Sex discrimination victory for worker ‘forced into affair with boss’

A former employee of software giant Wipro has won a wide-ranging sex discrimination case that included claims that she was forced into an affair with a senior leader.

Shreya Ukil worked for the technology services business for around a decade in sales and market development roles. She alleged that she was subjected to a “deeply predatory, misogynistic culture” and had claimed £1.2 million in damages.

The London employment tribunal found Wipro guilty of direct sex discrimination, racial discrimination, unfair dismissal and multiple instances of victimisation. It rejected a claim for wrongful dismissal. Damages will be decided at a later date.

The tribunal accepted that asking Ukil to sign an indemnity to prevent her from bringing claims against Wipro in October 2013 was an act of victimisation. It found that she was further victimised for speaking up about unequal pay and a culture of sexism.

Ukil was also successful in an equal pay claim after discovering she was paid less than male colleagues doing the same work. The judgment said Wipro’s pay policies were “tainted with gender discrimination”. The firm had defended itself by claiming that remuneration policies that took account of employees’ gender and marital status, among other factors, were justified.

Ukil told the tribunal she was forced into an affair by Manoj Punja, head of Wipro’s business process outsourcing office in London, and had been subjected to comments that she looked like a “seductive dancer from Indian mythology” and had the “curves of a Russian body”. Punja was reported to have left the business after failing to disclose a relationship with Ukil.

Ukil said in a statement that she hoped the ruling would persuade companies to reconsider the way they treat female employees. “I hope this verdict will encourage women everywhere, at every level, to raise their voices and be heard. It is undoubtedly a struggle and a very hard one, but the only way to change this equation is by ensuring that it is brought to light.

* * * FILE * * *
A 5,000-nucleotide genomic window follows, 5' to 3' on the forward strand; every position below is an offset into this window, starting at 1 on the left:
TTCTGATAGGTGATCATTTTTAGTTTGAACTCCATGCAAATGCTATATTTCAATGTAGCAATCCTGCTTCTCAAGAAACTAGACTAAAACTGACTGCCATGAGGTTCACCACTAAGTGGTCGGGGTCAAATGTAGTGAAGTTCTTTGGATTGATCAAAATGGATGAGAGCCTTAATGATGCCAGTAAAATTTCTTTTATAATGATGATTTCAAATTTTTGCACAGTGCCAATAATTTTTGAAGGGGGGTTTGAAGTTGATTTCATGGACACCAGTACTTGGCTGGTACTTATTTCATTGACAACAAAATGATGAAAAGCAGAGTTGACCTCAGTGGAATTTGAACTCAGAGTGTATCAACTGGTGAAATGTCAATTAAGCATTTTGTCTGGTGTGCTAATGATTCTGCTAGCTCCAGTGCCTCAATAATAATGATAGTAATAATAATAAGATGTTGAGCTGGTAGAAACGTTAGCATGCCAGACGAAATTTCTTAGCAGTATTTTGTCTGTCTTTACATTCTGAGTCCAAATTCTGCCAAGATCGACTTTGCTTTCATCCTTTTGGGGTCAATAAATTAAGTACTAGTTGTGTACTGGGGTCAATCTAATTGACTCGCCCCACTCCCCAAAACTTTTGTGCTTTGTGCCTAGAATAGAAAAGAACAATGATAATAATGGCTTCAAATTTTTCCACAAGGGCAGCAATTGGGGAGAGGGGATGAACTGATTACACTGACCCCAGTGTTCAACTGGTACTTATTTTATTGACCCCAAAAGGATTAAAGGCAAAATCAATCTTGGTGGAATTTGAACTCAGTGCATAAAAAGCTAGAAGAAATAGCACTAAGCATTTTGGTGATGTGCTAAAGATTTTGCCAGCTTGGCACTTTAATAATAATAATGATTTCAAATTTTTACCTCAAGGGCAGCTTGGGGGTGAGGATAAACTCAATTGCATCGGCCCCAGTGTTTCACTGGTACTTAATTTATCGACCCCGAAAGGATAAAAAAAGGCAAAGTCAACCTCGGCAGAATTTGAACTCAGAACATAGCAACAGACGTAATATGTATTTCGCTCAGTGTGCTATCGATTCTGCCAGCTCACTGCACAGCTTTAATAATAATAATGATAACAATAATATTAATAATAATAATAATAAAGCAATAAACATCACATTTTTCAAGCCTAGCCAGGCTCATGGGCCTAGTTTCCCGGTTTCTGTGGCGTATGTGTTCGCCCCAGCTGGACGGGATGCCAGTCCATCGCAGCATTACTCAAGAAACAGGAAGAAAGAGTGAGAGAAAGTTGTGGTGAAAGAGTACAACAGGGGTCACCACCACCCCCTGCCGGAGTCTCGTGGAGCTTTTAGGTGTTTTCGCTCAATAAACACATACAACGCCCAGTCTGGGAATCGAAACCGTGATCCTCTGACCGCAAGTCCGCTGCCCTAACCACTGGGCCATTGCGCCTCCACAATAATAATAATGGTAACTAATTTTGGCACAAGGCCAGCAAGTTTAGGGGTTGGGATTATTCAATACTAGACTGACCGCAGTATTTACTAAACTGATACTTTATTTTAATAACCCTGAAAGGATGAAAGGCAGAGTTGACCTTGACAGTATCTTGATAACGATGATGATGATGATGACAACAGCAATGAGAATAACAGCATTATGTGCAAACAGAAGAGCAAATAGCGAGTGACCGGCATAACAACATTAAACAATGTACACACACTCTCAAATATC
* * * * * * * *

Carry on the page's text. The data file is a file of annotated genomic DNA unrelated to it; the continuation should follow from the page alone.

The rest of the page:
“No organisation or person is too big that they can get away with unethical and illegal behaviour. It was a fight for respect and equality and, as hard as it has been, if I had to fight it again, I would, with all my heart,” she said.

Wipro said it was pleased the tribunal had rejected the wrongful dismissal claim, and added: “The company has built its business over the years by ensuring it adheres to the highest standards of integrity, fairness and ethical corporate practices. Any transgression of these beliefs and policies will continue to be dealt with expeditiously and with the strictest action.

“We have been recognised in various fora for our progressive and proactive inclusion and diversity frameworks. For several years now, Wipro has had a Global Prevention of Sexual Harassment Committee – an impartial body for investigation, with members across locations, including an external expert.”

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